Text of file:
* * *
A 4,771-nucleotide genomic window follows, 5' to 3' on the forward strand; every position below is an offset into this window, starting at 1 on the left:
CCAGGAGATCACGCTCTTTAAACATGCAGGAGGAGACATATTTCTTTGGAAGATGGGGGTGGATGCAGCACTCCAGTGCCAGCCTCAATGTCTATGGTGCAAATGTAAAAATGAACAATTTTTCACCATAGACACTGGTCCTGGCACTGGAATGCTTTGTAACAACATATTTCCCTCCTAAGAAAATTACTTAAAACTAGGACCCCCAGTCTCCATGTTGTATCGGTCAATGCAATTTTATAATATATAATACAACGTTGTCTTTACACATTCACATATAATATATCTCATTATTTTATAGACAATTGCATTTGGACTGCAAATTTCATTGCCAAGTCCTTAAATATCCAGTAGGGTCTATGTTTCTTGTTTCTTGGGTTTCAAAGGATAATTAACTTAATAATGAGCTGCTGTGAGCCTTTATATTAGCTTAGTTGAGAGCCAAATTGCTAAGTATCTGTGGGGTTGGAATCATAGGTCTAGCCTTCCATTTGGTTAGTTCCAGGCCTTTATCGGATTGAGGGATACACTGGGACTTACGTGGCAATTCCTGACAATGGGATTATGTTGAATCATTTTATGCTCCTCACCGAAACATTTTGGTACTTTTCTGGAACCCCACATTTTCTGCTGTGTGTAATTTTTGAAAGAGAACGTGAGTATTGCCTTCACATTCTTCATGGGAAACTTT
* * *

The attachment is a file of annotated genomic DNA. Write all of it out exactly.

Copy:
A 4,771-nucleotide genomic window follows, 5' to 3' on the forward strand; every position below is an offset into this window, starting at 1 on the left:
CCAGGAGATCACGCTCTTTAAACATGCAGGAGGAGACATATTTCTTTGGAAGATGGGGGTGGATGCAGCACTCCAGTGCCAGCCTCAATGTCTATGGTGCAAATGTAAAAATGAACAATTTTTCACCATAGACACTGGTCCTGGCACTGGAATGCTTTGTAACAACATATTTCCCTCCTAAGAAAATTACTTAAAACTAGGACCCCCAGTCTCCATGTTGTATCGGTCAATGCAATTTTATAATATATAATACAACGTTGTCTTTACACATTCACATATAATATATCTCATTATTTTATAGACAATTGCATTTGGACTGCAAATTTCATTGCCAAGTCCTTAAATATCCAGTAGGGTCTATGTTTCTTGTTTCTTGGGTTTCAAAGGATAATTAACTTAATAATGAGCTGCTGTGAGCCTTTATATTAGCTTAGTTGAGAGCCAAATTGCTAAGTATCTGTGGGGTTGGAATCATAGGTCTAGCCTTCCATTTGGTTAGTTCCAGGCCTTTATCGGATTGAGGGATACACTGGGACTTACGTGGCAATTCCTGACAATGGGATTATGTTGAATCATTTTATGCTCCTCACCGAAACATTTTGGTACTTTTCTGGAACCCCACATTTTCTGCTGTGTGTAATTTTTGAAAGAGAACGTGAGTATTGCCTTCACATTCTTCATGGGAAACTTT